How payments can supercharge EVs
Like it or not, at some point in your life you will buy an electric vehicle (EV). Perhaps it will be for yourself (a powerful Tesla Model X or a sensible Toyota Prius) or for your company (a Mercedes eSprinter for deliveries or a large Renault DZE for hauling heavy goods) but either way the EV revolution is coming and every watt of power that charges an EV will need to be paid for.
By Anthony Wicks, Key Account Manager, Self-Service GSV – Parking & EVC, Worldline
In the UK, the government is phasing out internal combustion engine (ICE) vehicles starting in 2030 – a deadline that the current administration brought ahead by 10 years. This, combined with a system of grants for electric vehicles and charging points, should drastically reduce vehicle emissions – a source of not just atmospheric CO2 that contributes to climate change, but nitrogen dioxide and fine particulate matter that has been claimed to cause some 40,000 deaths per year in the UK.
Consumers are getting on board too. There are nearly 500,000 EVs on the UK’s roads – a small fraction of the 38.8 million total, but five times what it was in 2015. The current European EV fleet stands at 2.3 million in 2020, however it is estimated to rise to 34 million in 2030. As charging infrastructure grows, as it becomes as common to see EV charging as it is petrol stations (the number of which have fallen by 35% since 2000), more people will buy EVs. Currently, they are a niche, with buyers purchasing them either out of environmental concerns or just for the cool factor, but they will become a standard choice for many drivers over the next decade.
Building a new infrastructure around fuel
Charging an EV is not like refuelling an ICE vehicle, it takes much longer. Currently, there are three categories of EV charger: slow, fast and ultra-fast (also known as rapid and ultra-rapid, and occasionally you may find it broken down into slow, fast, rapid and ultra-rapid). Slow chargers, the most common, use around 7kW and can typically fully charge an average EV car from empty in eight hours – these will typically be overnight chargers that people will have in their homes. A 50kW model can add 100 miles of range in around 35 minutes, and ultra-fast 150kW chargers are available that bring charging times down to a few minutes.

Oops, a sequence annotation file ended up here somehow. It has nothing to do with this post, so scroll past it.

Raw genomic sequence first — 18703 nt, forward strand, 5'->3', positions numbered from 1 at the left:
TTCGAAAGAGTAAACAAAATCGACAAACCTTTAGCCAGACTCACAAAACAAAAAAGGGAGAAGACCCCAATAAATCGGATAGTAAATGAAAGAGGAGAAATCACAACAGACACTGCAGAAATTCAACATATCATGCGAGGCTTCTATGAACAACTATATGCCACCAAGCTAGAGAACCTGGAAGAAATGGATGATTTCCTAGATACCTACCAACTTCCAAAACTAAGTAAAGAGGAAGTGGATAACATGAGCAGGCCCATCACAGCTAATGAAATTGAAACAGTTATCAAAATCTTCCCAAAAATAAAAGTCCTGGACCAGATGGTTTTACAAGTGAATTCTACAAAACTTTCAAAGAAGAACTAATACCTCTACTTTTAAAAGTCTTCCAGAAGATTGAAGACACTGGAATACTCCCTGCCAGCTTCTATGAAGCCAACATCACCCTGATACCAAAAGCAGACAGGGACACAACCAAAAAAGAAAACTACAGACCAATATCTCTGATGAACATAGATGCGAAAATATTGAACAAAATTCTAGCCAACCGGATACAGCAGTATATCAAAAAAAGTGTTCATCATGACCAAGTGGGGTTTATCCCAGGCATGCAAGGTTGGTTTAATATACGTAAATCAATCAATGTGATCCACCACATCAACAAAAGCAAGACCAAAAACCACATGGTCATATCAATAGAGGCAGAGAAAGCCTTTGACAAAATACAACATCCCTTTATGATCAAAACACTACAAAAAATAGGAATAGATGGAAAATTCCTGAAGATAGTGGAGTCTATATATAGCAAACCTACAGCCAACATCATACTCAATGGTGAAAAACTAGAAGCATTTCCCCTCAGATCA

This means that the whole structure of charging a vehicle must change. It may become common to leave your car on charge in your garage overnight rather than ever visiting public charging stations if you are only using your vehicle for commuting and shopping. Drivers who must travel further afield might choose to charge in purpose-built charging areas with cafes and entertainment, much like service stations. We are increasingly finding that businesses that have little to do with fuel offer EV charging as an added extra – you can recharge your vehicle while shopping at a supermarket, or anywhere that there is parking.
It also means that payments must adapt to the way that people will be using chargers. Charging points will mostly be unattended, so ensuring that customers have a positive experience, that customers who need help can access it and that unscrupulous customers cannot commit fraud will be all down to the design and capabilities of charging points.
What EV charging operators need